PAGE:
◆ If I wrote checks . . .  I would undoubtedly be writing 2016 on them and then crossing it out. Actually, I would probably be putting 1996 on them.

    ◆ You know the country is goin’ to hell when . . . a waitress gets fired from the Waffle House for shooting at robbers. (Newnan Times-Herald in Georgia)

    Comment: I thought shooting at robbers outside a Waffle House made you employee of the month.

    ◆ Minimum Wage Hikes in 20 States. California, for instance, raised it 50¢ to $10.50. Gov. Jerry Brown fought for $15 but couldn’t get it. The story is here. (Daily Caller)

    Comment: In Austin, Texas, the starting wage at Dairy Queen is $12/hour. That’s because Austin is at full employment and every business there has a “help wanted” sign. As it turns out, higher demand for entry-level workers is a better route to raising their incomes than passing laws.

    Why? Because Dairy Queen knows that it can make money from new workers of average skills at that rate. Jerry Brown and the legislature don’t know. The rate that works in San Francisco might–just might–be too high in Stanislaus or Shasta, California. If so, then businesses will employ fewer workers (taking those with more skills) or not hire anyone at all. As Tom Sowell once wisely observed, “The effective minimum wage is $0.”

    ◆ Stronger together, sinking into oblivion. Minyon Moore writes an opinion piece entitled “Hillary Clinton is Not Done Making History Yet!”

    Comment: Wrong. Hillary is extinct, gone to meet her maker, joined the choir invisible. She is toast. 

    As for Ms. Moore, you can read her piece as, “please, Bill and Hill, put me on your payroll.” Moore is a Democratic “strategist” who was named in court documents as putting together an illegal campaign fund for Hillary Clinton in 2008.

    Related StoryVan Jones says “Clinton days are over,” and enthusiastically says the days of the Democrats being a moderate party are over, too. (CNN) He has endorsed Keith Ellison as a great progressive leader for the Democratic Party.
    Comment: When Jones says the days of moderation are over and touts Keith Ellison, every Republican shouts “Hallelujah” from the rooftops. Most would even be willing to tell Democrats what that word means.

    ◆ Guardian names Hillary their “person of the year.” Story here. 

    Comment: These people are idiots. Did they go on vacation in early November?

    ◆ School choice saves money, says a study of Wisconsin schools. Jason Riley writes about it in the Wall Street Journal.

    Comment: America has one of the highest per student expenditures in the world and is still getting mediocre outcomes. My own sense is that people are much more worried about schools’ poor performance than their cost. The costs become more irritating when we see generations of students leave urban schools with minimum skills.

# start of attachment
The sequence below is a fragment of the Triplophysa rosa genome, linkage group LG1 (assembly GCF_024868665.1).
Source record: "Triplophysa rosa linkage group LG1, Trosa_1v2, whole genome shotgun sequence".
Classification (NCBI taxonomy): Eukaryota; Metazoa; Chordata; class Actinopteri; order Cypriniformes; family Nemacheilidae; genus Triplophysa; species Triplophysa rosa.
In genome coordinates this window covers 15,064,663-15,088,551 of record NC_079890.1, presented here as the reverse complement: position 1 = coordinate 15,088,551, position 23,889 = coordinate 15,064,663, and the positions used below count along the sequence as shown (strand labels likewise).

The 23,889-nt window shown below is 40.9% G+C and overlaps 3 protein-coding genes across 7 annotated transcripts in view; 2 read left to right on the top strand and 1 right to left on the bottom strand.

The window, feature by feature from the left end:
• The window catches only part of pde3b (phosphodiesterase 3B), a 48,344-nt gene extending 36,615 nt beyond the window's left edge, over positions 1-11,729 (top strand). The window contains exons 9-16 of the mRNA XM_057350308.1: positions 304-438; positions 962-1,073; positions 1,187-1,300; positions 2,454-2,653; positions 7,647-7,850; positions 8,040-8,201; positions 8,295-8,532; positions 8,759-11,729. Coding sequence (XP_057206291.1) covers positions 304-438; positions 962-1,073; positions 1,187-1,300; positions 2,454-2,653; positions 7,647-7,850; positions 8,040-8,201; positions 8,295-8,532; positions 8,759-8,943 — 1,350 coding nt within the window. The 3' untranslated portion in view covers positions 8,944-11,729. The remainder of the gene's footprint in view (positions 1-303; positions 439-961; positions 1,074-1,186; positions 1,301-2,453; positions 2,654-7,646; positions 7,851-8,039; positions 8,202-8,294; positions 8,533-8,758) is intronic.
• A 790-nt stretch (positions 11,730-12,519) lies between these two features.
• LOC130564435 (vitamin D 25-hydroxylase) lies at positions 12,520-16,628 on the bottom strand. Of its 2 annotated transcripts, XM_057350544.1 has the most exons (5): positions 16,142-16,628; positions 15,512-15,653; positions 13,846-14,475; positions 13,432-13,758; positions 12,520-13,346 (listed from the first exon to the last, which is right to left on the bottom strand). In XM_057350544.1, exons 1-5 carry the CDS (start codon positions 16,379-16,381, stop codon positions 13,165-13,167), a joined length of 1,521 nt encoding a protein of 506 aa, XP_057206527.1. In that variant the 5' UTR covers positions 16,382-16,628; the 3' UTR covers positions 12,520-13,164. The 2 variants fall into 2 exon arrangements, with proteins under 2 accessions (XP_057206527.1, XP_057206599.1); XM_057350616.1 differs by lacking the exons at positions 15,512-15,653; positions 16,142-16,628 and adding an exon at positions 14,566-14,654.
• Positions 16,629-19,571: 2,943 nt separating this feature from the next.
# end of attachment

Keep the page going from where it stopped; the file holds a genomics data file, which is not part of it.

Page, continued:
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  • ZipDialog’s Roundup of News Beyond the Front Page . .Thursday, December 22

    Hand-picked and farm-fresh–
    Linked articles in bold purple

    ◆ Job losses in manufacturing overwhelmingly caused by automation, not trade, according to studies. (NY Times)

    Comment: The pain is just as bad for displaced workers, but the solutions are a lot harder than “blame China.”

    ◆Illinois, poorly governed for decades, lost more residents than any other state in 2016. (WGN via AP)

    Comment: The state bird is a U-Haul

    ◆ Betsy DeVos, Trump’s pick for Sec. of Education, is a billionaire who is passionate and well-informed about school choice. Go ahead and guess how the media has greeted that choice. You are correct. The National Review Online has the story here.

    ◆ A serious attack on the deconstruction and debunking destructiveness of modern literary criticism by a UVa literary scholar who wants to see the field restored, recharged, and renewed. (Chronicle of Higher Education)

    ⇒Related Story at ZipDialog: Shakespeare portrait ripped down by English majors at Ivy-league school

    ◆ A scientific study offers new clues about why Stradivarius and Guarneri violins sound so much bettter (to professionals) than other instruments. (NYT)

    ◆ The other day, I wrote on the still-unfolding scandal over Flint, Michigan’s water. Dave Schuler has a valuable post on it here, ranking it among the country’s worst scandals. (The Glittering Eye)

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    zd-hat-tip-facing-inward-100px-w-margin♥ Hat Tip for helpful suggestions:
    ◆ Scott Lincicome
     for NYT story on trade

     

     

     

     

     

  • Trump’s Cabinet Picks Do Not ♥ Their Agencies: Good

    The Washington Post is shocked, shocked to discover that Donald Trump’s cabinet picks are not always enamored of the departments they are picked to lead.